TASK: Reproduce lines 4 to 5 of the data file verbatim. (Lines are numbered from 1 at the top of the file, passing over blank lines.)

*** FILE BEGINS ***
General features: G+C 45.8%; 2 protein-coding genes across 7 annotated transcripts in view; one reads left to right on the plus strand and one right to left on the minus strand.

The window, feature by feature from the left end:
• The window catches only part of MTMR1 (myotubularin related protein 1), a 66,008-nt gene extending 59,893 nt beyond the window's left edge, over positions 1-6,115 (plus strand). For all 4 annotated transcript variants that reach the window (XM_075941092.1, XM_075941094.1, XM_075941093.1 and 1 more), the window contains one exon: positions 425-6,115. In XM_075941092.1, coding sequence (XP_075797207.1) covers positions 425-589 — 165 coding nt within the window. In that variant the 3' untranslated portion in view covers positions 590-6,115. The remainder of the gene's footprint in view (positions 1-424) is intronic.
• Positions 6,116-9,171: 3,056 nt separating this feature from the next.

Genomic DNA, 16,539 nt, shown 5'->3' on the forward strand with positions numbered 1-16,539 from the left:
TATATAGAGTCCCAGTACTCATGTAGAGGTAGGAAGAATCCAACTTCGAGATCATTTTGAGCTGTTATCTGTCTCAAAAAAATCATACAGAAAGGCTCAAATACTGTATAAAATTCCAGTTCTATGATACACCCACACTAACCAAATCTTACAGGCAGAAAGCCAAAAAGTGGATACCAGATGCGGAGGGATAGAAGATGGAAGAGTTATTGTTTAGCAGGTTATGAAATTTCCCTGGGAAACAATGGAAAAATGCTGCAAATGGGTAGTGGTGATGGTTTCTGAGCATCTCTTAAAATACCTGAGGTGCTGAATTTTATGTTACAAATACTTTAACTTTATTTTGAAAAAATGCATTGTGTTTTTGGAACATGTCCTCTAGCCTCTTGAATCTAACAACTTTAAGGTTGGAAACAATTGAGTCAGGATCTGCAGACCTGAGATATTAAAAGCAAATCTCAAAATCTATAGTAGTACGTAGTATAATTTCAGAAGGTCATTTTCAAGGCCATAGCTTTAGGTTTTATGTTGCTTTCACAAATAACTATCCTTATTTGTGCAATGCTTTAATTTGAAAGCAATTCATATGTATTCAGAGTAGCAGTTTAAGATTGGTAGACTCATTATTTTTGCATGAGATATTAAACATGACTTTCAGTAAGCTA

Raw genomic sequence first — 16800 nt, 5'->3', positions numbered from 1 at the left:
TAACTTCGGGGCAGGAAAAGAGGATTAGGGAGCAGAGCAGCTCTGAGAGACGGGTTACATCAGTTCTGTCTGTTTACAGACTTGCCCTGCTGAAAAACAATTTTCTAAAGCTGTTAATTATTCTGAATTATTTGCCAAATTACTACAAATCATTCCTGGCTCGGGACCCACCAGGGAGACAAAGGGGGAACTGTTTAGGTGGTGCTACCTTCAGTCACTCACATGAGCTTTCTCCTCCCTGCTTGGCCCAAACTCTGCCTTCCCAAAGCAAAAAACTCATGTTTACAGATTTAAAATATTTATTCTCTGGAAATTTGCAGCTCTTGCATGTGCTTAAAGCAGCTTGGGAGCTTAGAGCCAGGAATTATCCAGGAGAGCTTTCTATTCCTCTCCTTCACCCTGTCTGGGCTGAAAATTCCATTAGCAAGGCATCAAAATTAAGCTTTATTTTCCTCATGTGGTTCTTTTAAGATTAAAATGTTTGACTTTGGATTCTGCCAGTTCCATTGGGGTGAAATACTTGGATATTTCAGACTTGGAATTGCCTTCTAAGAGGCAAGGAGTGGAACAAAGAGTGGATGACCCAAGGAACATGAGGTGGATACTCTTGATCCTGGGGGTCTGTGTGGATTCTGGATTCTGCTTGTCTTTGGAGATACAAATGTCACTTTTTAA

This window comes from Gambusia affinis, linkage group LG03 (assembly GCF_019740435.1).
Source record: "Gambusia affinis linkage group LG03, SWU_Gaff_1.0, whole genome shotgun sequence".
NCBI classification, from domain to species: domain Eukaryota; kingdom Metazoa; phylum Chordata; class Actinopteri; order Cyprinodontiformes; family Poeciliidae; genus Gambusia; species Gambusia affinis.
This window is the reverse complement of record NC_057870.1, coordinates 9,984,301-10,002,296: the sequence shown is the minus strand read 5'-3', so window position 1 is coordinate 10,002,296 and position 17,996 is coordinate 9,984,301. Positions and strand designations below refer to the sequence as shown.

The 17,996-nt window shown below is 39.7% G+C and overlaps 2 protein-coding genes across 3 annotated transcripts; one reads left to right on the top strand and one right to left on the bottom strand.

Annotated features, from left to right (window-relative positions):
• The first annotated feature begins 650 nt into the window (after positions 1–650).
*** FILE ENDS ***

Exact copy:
• Positions 6,116-9,171: 3,056 nt separating this feature from the next.

Genomic DNA, 16,539 nt, shown 5'->3' on the forward strand with positions numbered 1-16,539 from the left: